To Your Health Newsletter
- Article Index
- Chronic Pain Could Cost You Your Job
- Give Colds the Boot
- October Is Breast Cancer Awareness Month
- Regulate Your BP Naturally
- Good Health Starts From the Ground Up
- Get Your Kids Outside - It's Good for Their Eyes
- Your Arteries Need
a Good Breakfast
- Eat to Sleep: Supplement Guide
- Scare Tactics, Not Science
- Stay Mobile With a Little Exercise
We all have our "story" when we don't show up at work on any given day; some more valid than others. After all, "My car broke down" or "I had to take my daughter to urgent care" generally come off much better than "I slept in and missed the bus" or "I lost my car keys." Now here's a truly valid reason for work absenteeism, and unfortunately, it's becoming more prevalent throughout the U.S.: chronic pain.
Cold Season Is Here, But You Can Fight It Naturally
3 Ways to Avoid Breast Cancer
Blood Pressure Meds: Is There a Better Option?
Why Are Your Feet So Important?
Exposing your kids to The Great Outdoors as much as possible goes beyond physical fitness, stress release and an escape from technology (although these days, kids seem to take their technology with them wherever they go). Spending time outside may also be good for their eyesight, according to research.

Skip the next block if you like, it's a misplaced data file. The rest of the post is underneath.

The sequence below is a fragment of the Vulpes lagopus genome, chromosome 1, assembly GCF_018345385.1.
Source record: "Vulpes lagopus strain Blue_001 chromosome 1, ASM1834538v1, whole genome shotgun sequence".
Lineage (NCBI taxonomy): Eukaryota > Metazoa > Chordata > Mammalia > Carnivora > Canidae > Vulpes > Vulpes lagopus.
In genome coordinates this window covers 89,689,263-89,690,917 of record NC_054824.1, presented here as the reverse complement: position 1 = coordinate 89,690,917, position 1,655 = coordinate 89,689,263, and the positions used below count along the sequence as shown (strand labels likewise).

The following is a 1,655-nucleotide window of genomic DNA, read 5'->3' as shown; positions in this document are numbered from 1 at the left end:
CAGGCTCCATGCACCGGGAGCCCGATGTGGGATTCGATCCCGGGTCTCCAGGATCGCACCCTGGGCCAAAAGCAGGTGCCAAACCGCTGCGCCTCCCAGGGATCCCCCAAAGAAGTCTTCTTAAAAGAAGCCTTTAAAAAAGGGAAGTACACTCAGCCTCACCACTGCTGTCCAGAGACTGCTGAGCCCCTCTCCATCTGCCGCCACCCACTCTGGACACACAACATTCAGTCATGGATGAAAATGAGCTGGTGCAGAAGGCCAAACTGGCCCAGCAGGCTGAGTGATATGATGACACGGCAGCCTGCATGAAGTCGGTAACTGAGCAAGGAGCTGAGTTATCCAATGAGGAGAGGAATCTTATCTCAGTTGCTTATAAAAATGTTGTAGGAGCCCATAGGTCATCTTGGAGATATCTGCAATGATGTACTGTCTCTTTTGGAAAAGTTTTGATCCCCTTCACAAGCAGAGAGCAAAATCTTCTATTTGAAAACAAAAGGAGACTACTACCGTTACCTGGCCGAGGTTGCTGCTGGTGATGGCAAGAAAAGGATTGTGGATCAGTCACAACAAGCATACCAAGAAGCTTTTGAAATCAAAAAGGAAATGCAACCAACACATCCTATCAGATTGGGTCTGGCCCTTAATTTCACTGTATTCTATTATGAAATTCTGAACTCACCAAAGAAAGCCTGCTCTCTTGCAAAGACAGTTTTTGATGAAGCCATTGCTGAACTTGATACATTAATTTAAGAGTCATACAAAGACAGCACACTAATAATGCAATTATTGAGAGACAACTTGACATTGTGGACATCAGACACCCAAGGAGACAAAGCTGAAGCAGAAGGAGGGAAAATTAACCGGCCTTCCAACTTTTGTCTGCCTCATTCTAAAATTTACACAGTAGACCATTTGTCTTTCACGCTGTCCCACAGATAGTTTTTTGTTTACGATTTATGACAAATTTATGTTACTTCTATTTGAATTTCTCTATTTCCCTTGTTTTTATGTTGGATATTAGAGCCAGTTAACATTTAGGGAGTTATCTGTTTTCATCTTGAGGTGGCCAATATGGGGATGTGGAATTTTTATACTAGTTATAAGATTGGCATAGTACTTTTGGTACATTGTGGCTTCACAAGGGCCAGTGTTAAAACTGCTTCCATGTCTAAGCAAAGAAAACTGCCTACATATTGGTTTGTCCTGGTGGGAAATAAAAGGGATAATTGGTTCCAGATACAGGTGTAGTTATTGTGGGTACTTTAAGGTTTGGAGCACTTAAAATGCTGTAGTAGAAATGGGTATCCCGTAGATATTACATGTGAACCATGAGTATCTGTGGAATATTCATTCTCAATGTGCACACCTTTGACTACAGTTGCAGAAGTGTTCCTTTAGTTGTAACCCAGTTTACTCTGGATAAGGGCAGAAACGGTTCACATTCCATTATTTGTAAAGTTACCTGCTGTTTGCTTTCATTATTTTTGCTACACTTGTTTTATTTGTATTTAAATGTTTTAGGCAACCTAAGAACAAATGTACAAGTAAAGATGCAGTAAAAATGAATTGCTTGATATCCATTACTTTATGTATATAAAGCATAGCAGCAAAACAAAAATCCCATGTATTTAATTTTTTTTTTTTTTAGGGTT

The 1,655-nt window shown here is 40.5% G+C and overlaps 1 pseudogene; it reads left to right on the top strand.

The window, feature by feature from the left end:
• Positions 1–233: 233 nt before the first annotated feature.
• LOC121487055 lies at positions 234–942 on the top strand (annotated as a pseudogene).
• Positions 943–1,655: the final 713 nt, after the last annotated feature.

a Good Breakfast
When people think about heart health, they often think about the heart itself and overlook the fact that the structures that bring blood to and from the heart are equally as important. Just consider the arteries. Fortunately, there's an easy way to keep arteries healthy and prevent the leading cause of heart attack and stroke.
Every night, millions of people have trouble falling and/or staying asleep. Traditionally, this is caused by stress, anxiety, caffeine, a lack of physical activity or overstimulation before bed, as well as by nighttime discomfort or pain. But there is another common cause few doctors consider – a poor diet.
A review of the new "What the Health?" documentary explains what the real message of the movie should have been.
Seniors can reduce their risk of mobility issues and injuries with exercise, and it doesn't take much to make a positive impact.